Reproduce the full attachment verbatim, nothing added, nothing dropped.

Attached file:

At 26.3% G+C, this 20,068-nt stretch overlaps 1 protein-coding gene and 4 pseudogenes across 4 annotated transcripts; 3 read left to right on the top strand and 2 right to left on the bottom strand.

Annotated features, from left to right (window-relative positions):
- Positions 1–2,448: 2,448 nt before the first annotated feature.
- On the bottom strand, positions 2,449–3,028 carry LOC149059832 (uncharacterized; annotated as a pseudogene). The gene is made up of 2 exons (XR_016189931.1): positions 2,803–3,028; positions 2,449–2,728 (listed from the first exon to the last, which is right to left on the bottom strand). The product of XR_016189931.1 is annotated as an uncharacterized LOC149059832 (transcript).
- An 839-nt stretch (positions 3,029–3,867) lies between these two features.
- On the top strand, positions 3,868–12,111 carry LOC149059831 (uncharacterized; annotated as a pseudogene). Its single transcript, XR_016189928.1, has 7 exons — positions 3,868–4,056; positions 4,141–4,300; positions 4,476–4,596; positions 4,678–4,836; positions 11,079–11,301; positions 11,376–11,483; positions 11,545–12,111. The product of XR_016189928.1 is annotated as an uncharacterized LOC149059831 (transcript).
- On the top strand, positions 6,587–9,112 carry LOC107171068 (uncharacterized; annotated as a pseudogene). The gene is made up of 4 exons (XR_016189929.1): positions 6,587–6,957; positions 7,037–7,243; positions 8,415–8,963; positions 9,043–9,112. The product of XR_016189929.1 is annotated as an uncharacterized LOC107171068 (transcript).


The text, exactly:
At 26.3% G+C, this 20,068-nt stretch overlaps 1 protein-coding gene and 4 pseudogenes across 4 annotated transcripts; 3 read left to right on the top strand and 2 right to left on the bottom strand.

Annotated features, from left to right (window-relative positions):
- Positions 1–2,448: 2,448 nt before the first annotated feature.
- On the bottom strand, positions 2,449–3,028 carry LOC149059832 (uncharacterized; annotated as a pseudogene). The gene is made up of 2 exons (XR_016189931.1): positions 2,803–3,028; positions 2,449–2,728 (listed from the first exon to the last, which is right to left on the bottom strand). The product of XR_016189931.1 is annotated as an uncharacterized LOC149059832 (transcript).
- An 839-nt stretch (positions 3,029–3,867) lies between these two features.
- On the top strand, positions 3,868–12,111 carry LOC149059831 (uncharacterized; annotated as a pseudogene). Its single transcript, XR_016189928.1, has 7 exons — positions 3,868–4,056; positions 4,141–4,300; positions 4,476–4,596; positions 4,678–4,836; positions 11,079–11,301; positions 11,376–11,483; positions 11,545–12,111. The product of XR_016189928.1 is annotated as an uncharacterized LOC149059831 (transcript).
- On the top strand, positions 6,587–9,112 carry LOC107171068 (uncharacterized; annotated as a pseudogene). The gene is made up of 4 exons (XR_016189929.1): positions 6,587–6,957; positions 7,037–7,243; positions 8,415–8,963; positions 9,043–9,112. The product of XR_016189929.1 is annotated as an uncharacterized LOC107171068 (transcript).